Within this oasis lies the little village of Sheldon, just a couple of miles from Bakewell (of the tarts fame). This sleepy hamlet was the base for our stay. Our destination was Sheldon’s retreat, a charming stone cottage providing spacious and modern bed and breakfast accommodation. The place is extremely efficiently run by artist Jay Taylor and her husband Christian, who is a chef.
When we arrived for breakfast on our first morning, we were in for something of a surprise. The large breakfast room displays a selection of Jay’s original fine art which is of the quality that you would usually only find in a big city gallery. The tables themselves were adorned with her intricately painted stones, set off to great advantage by flickering candlelight. You get to enjoy a perfectly cooked breakfast in an atmosphere of calm and beauty. For folk like my sister and me, escaping our busy lives for a few days, it was absolutely ideal.
I have added a gallery of the photographs I took of Jay’s artwork and jewellery, but my amateur shots certainly don’t do her pieces justice! Please go to her website http://www.jaytaylor.co.uk to see her work in its full glory.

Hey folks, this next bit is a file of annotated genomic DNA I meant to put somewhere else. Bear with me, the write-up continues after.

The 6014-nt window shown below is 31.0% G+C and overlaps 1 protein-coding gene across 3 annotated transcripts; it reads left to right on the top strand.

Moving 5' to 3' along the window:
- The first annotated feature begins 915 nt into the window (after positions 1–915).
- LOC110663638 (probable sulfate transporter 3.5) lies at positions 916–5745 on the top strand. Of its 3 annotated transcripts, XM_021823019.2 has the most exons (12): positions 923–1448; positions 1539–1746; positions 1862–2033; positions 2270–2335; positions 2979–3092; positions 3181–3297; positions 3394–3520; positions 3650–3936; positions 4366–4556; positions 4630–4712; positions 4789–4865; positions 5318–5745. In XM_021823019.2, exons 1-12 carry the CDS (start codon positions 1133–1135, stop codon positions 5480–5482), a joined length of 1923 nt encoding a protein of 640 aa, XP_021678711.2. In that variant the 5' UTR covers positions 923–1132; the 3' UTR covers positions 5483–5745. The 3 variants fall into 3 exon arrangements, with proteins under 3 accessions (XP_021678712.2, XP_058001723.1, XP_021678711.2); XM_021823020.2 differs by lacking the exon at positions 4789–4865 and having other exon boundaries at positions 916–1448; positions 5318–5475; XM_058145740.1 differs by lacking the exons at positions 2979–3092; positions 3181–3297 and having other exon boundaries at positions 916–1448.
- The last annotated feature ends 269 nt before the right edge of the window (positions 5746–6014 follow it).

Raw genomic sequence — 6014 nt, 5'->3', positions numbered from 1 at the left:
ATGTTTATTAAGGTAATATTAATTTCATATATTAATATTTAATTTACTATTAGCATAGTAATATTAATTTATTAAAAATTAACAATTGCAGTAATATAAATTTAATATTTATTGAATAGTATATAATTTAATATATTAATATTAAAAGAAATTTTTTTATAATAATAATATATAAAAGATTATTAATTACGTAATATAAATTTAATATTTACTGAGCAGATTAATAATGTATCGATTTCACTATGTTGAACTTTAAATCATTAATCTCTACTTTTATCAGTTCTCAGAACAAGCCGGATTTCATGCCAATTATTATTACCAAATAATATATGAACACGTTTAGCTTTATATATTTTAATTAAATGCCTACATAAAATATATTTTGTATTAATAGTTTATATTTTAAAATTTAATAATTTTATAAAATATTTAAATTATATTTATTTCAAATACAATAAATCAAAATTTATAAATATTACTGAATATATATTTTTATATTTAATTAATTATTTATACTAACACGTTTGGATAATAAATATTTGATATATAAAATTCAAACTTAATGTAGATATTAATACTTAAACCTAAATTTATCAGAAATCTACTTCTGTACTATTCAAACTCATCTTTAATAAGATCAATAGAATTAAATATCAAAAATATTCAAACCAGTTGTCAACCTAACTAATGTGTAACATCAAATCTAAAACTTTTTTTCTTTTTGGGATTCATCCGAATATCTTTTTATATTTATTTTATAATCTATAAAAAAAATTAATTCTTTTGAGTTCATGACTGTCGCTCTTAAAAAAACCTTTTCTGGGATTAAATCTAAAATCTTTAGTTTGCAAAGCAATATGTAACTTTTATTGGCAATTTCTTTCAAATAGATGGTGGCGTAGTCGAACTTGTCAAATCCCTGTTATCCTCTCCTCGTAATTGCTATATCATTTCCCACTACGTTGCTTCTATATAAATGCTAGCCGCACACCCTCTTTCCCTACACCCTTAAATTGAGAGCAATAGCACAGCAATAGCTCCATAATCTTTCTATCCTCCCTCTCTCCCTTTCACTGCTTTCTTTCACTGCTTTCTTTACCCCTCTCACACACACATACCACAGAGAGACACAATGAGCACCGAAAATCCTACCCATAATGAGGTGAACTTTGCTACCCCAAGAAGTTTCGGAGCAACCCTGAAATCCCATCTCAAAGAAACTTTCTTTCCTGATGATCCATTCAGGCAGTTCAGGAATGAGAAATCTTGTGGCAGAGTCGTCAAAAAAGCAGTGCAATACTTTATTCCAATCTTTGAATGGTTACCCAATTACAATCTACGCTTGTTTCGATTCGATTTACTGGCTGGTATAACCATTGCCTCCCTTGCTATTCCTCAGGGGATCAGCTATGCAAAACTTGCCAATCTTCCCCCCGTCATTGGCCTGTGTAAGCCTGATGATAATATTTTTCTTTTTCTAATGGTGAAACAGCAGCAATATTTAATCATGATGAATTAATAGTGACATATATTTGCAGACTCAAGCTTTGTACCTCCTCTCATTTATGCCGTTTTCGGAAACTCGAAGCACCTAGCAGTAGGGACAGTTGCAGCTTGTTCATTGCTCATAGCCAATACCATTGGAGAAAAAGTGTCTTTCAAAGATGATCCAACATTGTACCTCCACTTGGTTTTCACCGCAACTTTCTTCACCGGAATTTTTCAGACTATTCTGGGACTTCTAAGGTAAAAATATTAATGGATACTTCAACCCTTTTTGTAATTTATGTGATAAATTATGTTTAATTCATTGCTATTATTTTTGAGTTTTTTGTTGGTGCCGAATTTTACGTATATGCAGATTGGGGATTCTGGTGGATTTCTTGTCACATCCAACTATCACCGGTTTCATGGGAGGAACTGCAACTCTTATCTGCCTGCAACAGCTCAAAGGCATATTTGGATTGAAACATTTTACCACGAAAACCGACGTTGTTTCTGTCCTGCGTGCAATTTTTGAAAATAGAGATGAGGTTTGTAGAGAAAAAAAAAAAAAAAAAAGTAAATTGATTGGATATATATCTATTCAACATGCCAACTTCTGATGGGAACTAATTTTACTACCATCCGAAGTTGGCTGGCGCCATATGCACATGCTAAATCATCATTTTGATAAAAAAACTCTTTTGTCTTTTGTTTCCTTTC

We had a fantastic stay at Sheldon’s retreat and I would highly recommend it. For artsy types like us, it was the perfect mix of the great outdoors married with a generous dash of art, culture and stimulating conversation. Just what we like.

Jay Taylor produces a wide range of original artwork and jewellery, so please refer to her own sites to discover more. She is on twitter: @JayTaylorArt
and on Facebook: http://www.facebook.com/jaytaylor.uk
Thanks for a wonderful holiday!

But for now, it’s back to the book…